By Holly Miller
Everywhere you look in the past weeks has been the same coverage in the media. And I struggled whether to acknowledge the same thing on everyone’s mind for this month’s blog. But I feel I have some insight when it comes to anxiety. I know it well. I’ve battled it for years. Anyone who knows me knows I am open about my anxiety, and during this uncertain time, many people checked up on me out of concern, hoping I am dealing ok. Many of these people were very surprised to have found a calm and certain person on the other end of the call. While others have been feeling extreme anxiety for perhaps the first time in their lives, I have found that others like me who have struggled with anxiety most of their lives are actually doing well! I believe this is because I have coping mechanisms in place when experiencing feelings of fear, uncertainty, and stress. There are times where I do feel overwhelmed and hopeless. But I have ways of dealing with these feelings, practiced over years and years of dealing with anxiety, that may be helpful. So if you are new to uncertainty and are struggling right now, here are some ways I have been coping.
1. Get dressed
Yes, even if you are not going anywhere. I promise you will feel better. Even if you change from pajamas to yoga pants, changing your clothes and getting ready for the day can change your whole outlook.
2. Stick to a schedule
You don’t have to have every minute planned out and you can keep it relatively loose, but have a general plan for each day. Chunk off time to eat, clean up, get work done, and also time for leisurely activities. Having a plan will help keep you going.
3. Lower your expectationsI know this sounds negative, but this is more about granting yourself (and others in your household) some grace. This is a stressful time. There is so much unease. It’s ok for things to take longer than normal. Put in a good effort every day to accomplish what you need to get done and then let the rest go for another day.
4. Set and keep boundaries
If you are working from home, have a set time you will start and stop work and hold yourself to that. Have a specific place where you do work and leave the rest of your house for your life outside of work. It is easy to blur the lines between work and leisure when you are stuck at home. Eventually, you will be “on” all of the time and will sacrifice the rest you desperately need (mentally and physically). If you are stopping work at 5 PM, shut down email, close down all work-related tasks, and physically leave your workspace for the rest of the night.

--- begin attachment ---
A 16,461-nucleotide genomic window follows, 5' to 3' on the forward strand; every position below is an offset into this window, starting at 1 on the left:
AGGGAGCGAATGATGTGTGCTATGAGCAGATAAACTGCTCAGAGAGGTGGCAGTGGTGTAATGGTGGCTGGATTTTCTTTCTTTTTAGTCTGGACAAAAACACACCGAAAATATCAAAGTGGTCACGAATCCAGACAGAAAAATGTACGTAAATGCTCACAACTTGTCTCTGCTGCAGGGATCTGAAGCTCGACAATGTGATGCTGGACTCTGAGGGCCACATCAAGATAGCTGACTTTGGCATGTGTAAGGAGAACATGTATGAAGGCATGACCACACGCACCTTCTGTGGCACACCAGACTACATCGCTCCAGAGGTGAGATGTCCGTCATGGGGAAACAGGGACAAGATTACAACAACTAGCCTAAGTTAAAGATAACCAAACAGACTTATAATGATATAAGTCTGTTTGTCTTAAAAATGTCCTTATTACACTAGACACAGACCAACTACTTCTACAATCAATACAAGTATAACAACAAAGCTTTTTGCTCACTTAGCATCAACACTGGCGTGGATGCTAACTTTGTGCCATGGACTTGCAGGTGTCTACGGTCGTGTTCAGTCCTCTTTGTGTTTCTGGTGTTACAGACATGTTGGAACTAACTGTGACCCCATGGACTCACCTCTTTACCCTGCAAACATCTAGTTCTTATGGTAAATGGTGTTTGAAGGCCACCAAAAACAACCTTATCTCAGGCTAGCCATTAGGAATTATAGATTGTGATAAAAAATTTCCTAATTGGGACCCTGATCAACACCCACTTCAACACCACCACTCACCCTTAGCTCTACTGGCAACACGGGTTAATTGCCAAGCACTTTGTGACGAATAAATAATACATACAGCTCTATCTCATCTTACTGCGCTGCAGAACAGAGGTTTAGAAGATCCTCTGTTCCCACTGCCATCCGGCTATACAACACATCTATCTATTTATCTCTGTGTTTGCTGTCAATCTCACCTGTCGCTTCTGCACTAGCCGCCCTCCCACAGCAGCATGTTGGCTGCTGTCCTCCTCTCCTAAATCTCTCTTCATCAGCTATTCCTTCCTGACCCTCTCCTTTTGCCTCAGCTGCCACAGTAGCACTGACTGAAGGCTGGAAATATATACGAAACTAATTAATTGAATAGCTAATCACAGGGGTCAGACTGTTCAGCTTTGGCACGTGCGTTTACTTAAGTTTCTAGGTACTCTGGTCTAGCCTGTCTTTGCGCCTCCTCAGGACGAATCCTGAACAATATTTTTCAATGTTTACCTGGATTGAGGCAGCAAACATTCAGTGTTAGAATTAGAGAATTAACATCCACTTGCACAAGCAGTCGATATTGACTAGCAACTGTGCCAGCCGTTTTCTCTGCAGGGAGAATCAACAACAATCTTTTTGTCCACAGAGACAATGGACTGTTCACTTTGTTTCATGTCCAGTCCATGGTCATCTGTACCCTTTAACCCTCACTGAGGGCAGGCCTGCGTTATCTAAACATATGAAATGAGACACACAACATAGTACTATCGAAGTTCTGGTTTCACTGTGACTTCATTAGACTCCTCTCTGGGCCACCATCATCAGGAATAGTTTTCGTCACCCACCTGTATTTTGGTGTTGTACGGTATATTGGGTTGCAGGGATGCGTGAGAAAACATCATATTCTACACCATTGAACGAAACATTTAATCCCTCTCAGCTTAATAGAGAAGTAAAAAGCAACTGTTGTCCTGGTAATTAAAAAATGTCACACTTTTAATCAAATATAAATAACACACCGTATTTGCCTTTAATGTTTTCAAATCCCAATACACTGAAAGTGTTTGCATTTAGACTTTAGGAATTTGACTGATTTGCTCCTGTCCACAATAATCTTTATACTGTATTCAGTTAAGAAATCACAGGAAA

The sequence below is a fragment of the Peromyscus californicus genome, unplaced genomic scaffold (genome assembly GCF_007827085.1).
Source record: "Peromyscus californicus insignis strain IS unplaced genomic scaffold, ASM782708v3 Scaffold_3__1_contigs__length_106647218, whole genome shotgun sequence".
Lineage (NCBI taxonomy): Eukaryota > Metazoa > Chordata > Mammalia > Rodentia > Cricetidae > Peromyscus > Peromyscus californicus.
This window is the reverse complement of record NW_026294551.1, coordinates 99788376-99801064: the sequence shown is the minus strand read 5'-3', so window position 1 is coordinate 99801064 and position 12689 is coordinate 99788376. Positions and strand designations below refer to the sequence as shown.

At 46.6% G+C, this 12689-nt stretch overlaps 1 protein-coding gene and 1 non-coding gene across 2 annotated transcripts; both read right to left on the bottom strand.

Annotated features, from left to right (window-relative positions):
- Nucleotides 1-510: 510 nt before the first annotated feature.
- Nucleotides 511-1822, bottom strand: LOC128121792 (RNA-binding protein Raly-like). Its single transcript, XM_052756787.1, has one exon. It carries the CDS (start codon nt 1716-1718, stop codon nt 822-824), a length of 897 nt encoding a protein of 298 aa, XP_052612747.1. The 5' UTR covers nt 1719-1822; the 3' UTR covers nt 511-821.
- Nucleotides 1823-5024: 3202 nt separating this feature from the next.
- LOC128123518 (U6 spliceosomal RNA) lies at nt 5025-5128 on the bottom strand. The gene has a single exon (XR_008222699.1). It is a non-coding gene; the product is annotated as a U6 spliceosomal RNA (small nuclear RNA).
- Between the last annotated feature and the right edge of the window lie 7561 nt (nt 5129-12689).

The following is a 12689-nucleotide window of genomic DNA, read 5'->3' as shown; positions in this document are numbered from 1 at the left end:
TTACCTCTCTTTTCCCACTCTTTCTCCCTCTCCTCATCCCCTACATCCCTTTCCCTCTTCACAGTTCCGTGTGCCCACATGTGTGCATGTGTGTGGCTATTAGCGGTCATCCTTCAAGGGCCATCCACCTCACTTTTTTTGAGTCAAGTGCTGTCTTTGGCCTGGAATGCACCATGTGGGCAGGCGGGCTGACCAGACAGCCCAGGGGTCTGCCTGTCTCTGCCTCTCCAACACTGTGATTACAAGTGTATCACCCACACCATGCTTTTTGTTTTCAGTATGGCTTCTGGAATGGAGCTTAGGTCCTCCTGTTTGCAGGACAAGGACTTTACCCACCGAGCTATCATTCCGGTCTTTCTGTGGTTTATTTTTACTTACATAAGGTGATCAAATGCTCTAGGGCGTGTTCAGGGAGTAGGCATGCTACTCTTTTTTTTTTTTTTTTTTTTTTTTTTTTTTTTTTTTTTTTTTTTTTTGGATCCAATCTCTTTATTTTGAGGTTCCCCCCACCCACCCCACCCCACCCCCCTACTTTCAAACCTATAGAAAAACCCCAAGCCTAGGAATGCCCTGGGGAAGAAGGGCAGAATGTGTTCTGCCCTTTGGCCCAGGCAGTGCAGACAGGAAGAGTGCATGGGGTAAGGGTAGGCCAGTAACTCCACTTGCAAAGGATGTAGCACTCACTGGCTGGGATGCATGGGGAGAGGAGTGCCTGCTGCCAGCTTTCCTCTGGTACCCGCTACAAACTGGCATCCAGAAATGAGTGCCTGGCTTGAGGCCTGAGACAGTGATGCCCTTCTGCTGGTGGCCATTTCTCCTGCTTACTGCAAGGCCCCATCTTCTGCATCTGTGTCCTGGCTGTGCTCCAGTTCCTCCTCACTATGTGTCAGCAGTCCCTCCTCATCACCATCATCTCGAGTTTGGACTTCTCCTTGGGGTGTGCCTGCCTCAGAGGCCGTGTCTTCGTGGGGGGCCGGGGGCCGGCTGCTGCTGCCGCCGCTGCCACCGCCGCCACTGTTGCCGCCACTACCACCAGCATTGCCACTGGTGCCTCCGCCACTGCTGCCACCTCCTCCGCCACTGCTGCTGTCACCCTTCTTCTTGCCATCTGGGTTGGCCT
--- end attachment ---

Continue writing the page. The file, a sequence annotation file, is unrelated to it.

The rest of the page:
5. Do some type of physical activity / go outside
When I am feeling particularly anxious, taking a quick walk around the block can do wonders. Find a yoga video on Youtube and follow along. Put on your favorite song and dance! It doesn’t have to be long or strenuous, but getting up and moving around every day helps. Some days the weather isn’t great, but getting outside, even for a few minutes, is proven to help your mentality.
6. Keep a list of hobbies and activities that are ‘screen-less’
Most of us are using technology to stay connected and to complete work. When you aren’t working, take a break from your computer, tablet, and phone. I personally like cross-stitch, painting with diamonds (you can order these kits off of Amazon), reading, and puzzles. If you have an ongoing project to work on, you can pick that up when you are feeling restless.
7. Stay connected with loved ones
Call or better yet, video chat with friends and family outside of your house. It raises everyone’s spirits to hear and/or see a friendly face. If you don’t have a lot to talk about because you don’t have a lot going on right now, have a theme night! Make yourself a cocktail or mocktail, make up funny toasts to each other, and have a happy hour. Have everyone paint along with Bob Ross and show your masterpieces when you are done. Read trivia questions to each other. Play charades. Start a book club - agree on a book, and discuss it when everyone finishes it. With video chat, the possibilities are endless! We may be socially distancing, but that doesn’t mean we have to be socially distant.
It’s ok not to be ok right now. It’s ok to feel lost, uneasy, and even disappointed. Acknowledge these feelings and know that you are not alone. So many of us are feeling unease. What we considered normal are now things we can no longer do (for now). And that is hard. And this lifestyle may have to go on longer than we want. But realize that this will eventually end. When life returns to normal, take time to appreciate all of the little things we once took for granted.
“And the people stayed home. And read books, and listened, and rested, and exercised, and made art, and played games, and learned new ways of being, and were still. And listened more deeply. Some meditated, some prayed, some danced. Some met their shadows. And the people began to think differently.
And the people healed. And in the absence of people living in ignorant, dangerous, mindless, and heartless ways, the earth began to heal.
And when the danger passed, and the people joined together again, they grieved their losses, and made new choices, and dreamed new images, and created new ways to live and heal the earth fully, as they had been healed.” - Kitty O’Meara
Leave a Reply.